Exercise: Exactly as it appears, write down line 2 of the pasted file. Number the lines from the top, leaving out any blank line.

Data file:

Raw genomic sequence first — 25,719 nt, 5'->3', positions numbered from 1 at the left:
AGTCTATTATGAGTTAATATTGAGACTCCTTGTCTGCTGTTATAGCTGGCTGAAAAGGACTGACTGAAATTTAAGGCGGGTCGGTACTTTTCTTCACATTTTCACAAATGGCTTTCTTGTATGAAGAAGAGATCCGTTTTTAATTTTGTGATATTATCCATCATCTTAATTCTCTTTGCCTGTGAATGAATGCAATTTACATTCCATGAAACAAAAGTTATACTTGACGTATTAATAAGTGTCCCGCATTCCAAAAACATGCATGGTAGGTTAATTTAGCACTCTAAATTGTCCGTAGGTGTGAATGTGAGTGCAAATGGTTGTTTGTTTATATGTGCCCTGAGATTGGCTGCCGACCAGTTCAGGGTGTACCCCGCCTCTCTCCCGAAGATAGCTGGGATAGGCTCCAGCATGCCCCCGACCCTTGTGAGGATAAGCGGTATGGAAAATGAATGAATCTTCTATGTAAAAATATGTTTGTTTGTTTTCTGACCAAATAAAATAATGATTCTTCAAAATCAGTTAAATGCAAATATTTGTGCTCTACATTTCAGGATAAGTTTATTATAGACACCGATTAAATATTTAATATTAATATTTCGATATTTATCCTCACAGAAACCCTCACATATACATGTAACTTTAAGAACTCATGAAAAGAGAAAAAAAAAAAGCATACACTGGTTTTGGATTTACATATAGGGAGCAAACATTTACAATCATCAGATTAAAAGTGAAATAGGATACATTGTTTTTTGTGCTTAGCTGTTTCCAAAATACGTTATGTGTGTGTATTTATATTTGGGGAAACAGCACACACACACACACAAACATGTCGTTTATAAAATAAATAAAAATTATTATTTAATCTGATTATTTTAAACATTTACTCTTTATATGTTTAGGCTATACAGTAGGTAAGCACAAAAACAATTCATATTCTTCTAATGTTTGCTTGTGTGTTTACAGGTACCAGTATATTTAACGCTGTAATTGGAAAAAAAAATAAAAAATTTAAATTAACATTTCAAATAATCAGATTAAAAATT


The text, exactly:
AGTCTATTATGAGTTAATATTGAGACTCCTTGTCTGCTGTTATAGCTGGCTGAAAAGGACTGACTGAAATTTAAGGCGGGTCGGTACTTTTCTTCACATTTTCACAAATGGCTTTCTTGTATGAAGAAGAGATCCGTTTTTAATTTTGTGATATTATCCATCATCTTAATTCTCTTTGCCTGTGAATGAATGCAATTTACATTCCATGAAACAAAAGTTATACTTGACGTATTAATAAGTGTCCCGCATTCCAAAAACATGCATGGTAGGTTAATTTAGCACTCTAAATTGTCCGTAGGTGTGAATGTGAGTGCAAATGGTTGTTTGTTTATATGTGCCCTGAGATTGGCTGCCGACCAGTTCAGGGTGTACCCCGCCTCTCTCCCGAAGATAGCTGGGATAGGCTCCAGCATGCCCCCGACCCTTGTGAGGATAAGCGGTATGGAAAATGAATGAATCTTCTATGTAAAAATATGTTTGTTTGTTTTCTGACCAAATAAAATAATGATTCTTCAAAATCAGTTAAATGCAAATATTTGTGCTCTACATTTCAGGATAAGTTTATTATAGACACCGATTAAATATTTAATATTAATATTTCGATATTTATCCTCACAGAAACCCTCACATATACATGTAACTTTAAGAACTCATGAAAAGAGAAAAAAAAAAAGCATACACTGGTTTTGGATTTACATATAGGGAGCAAACATTTACAATCATCAGATTAAAAGTGAAATAGGATACATTGTTTTTTGTGCTTAGCTGTTTCCAAAATACGTTATGTGTGTGTATTTATATTTGGGGAAACAGCACACACACACACACAAACATGTCGTTTATAAAATAAATAAAAATTATTATTTAATCTGATTATTTTAAACATTTACTCTTTATATGTTTAGGCTATACAGTAGGTAAGCACAAAAACAATTCATATTCTTCTAATGTTTGCTTGTGTGTTTACAGGTACCAGTATATTTAACGCTGTAATTGGAAAAAAAAATAAAAAATTTAAATTAACATTTCAAATAATCAGATTAAAAATT